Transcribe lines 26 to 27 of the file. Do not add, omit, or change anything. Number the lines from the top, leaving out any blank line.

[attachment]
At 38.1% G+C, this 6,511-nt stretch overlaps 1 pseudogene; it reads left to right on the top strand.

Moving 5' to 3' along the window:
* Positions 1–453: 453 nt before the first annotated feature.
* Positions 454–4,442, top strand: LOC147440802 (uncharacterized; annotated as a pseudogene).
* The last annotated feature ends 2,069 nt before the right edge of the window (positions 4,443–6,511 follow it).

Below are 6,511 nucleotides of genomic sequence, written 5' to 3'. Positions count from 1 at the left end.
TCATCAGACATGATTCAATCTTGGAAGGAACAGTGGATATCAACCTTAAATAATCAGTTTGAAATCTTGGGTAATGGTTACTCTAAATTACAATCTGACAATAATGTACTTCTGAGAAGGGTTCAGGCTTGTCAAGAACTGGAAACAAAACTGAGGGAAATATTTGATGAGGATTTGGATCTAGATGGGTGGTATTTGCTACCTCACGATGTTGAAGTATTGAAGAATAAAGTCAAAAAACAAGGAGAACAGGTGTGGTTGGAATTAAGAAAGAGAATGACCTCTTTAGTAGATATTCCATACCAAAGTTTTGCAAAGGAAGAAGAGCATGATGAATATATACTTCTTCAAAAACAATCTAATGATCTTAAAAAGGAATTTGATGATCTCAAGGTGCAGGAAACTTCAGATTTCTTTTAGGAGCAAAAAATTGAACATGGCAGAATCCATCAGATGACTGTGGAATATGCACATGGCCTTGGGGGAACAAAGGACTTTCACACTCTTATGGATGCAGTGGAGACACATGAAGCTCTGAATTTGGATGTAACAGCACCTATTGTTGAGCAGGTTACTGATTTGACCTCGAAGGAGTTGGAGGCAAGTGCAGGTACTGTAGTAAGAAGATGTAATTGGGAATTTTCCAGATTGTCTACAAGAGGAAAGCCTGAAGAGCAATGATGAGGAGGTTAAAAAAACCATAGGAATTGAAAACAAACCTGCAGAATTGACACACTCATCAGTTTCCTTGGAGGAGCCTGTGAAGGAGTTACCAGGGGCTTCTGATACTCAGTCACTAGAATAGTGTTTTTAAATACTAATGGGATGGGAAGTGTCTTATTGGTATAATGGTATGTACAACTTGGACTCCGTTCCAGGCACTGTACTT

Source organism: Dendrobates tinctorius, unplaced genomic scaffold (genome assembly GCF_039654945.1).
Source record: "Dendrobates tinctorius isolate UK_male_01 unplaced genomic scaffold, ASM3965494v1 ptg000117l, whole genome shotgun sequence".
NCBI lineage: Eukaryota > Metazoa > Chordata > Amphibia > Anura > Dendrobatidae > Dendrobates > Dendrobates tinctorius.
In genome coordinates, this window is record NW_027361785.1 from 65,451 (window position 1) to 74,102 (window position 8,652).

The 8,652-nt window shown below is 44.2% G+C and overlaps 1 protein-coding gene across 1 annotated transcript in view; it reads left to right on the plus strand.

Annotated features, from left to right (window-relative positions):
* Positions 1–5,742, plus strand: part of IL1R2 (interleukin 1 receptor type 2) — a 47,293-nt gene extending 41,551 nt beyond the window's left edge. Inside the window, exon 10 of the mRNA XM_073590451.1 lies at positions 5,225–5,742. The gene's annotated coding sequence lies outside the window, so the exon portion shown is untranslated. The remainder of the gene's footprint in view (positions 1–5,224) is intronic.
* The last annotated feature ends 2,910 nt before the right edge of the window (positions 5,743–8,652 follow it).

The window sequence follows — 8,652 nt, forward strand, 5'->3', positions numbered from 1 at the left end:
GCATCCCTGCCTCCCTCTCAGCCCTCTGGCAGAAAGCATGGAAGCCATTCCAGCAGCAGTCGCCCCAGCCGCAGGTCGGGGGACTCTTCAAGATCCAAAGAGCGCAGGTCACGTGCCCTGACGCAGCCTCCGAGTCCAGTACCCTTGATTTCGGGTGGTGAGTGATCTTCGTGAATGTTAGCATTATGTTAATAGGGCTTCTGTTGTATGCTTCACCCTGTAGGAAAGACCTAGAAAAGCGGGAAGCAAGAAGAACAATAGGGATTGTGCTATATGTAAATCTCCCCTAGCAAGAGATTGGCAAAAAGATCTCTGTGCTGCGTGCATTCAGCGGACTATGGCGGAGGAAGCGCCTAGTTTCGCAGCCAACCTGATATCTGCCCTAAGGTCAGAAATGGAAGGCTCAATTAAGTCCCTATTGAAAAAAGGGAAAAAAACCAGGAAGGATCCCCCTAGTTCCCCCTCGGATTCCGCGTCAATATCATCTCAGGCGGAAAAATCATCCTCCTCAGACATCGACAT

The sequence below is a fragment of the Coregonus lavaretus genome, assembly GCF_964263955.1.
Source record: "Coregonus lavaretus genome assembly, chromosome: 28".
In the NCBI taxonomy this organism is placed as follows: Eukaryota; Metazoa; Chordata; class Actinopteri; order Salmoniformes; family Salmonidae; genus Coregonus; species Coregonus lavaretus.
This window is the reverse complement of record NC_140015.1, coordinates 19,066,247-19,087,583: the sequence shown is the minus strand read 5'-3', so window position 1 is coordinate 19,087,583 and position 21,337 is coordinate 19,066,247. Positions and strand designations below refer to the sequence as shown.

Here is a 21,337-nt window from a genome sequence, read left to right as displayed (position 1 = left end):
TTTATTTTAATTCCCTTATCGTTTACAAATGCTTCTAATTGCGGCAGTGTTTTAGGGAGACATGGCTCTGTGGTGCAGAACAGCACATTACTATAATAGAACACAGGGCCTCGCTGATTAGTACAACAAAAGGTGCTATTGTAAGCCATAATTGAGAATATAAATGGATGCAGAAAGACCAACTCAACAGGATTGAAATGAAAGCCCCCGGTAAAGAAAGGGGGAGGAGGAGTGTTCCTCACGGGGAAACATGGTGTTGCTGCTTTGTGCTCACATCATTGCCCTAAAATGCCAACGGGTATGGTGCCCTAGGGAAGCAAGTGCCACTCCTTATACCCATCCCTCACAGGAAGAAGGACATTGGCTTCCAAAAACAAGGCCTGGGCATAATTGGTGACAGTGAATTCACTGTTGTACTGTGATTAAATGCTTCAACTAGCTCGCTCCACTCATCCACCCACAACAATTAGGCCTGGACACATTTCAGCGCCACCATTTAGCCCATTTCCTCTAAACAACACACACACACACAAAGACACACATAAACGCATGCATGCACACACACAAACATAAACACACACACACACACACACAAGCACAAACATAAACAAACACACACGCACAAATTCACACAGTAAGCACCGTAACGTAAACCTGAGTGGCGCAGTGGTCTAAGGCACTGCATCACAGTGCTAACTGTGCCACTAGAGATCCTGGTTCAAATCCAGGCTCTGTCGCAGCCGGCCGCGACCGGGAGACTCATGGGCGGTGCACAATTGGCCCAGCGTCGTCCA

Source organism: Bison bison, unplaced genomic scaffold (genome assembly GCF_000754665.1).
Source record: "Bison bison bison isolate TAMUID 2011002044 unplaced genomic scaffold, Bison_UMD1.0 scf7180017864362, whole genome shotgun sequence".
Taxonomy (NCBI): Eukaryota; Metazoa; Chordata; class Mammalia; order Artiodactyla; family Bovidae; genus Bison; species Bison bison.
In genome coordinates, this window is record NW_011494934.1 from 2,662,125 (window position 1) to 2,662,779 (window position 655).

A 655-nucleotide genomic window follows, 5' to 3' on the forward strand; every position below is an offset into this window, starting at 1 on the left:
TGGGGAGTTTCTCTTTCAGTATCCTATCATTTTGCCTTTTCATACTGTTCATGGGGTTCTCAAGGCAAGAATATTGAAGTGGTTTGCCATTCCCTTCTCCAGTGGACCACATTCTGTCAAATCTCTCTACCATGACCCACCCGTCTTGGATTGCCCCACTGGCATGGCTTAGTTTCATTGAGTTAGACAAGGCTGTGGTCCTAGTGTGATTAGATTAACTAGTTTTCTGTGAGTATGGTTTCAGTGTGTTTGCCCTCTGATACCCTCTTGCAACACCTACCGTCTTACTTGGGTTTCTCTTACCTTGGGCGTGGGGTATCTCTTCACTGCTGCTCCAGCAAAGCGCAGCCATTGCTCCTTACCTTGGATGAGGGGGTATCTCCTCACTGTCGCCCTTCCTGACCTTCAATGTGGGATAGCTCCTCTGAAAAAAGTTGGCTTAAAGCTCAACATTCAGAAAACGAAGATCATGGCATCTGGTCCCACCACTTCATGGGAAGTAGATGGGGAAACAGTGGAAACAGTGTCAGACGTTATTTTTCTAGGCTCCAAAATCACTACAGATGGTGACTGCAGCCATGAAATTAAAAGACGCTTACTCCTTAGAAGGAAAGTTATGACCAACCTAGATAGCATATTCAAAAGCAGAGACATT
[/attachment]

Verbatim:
Taxonomy (NCBI): Eukaryota; Metazoa; Chordata; class Mammalia; order Artiodactyla; family Bovidae; genus Bison; species Bison bison.
In genome coordinates, this window is record NW_011494934.1 from 2,662,125 (window position 1) to 2,662,779 (window position 655).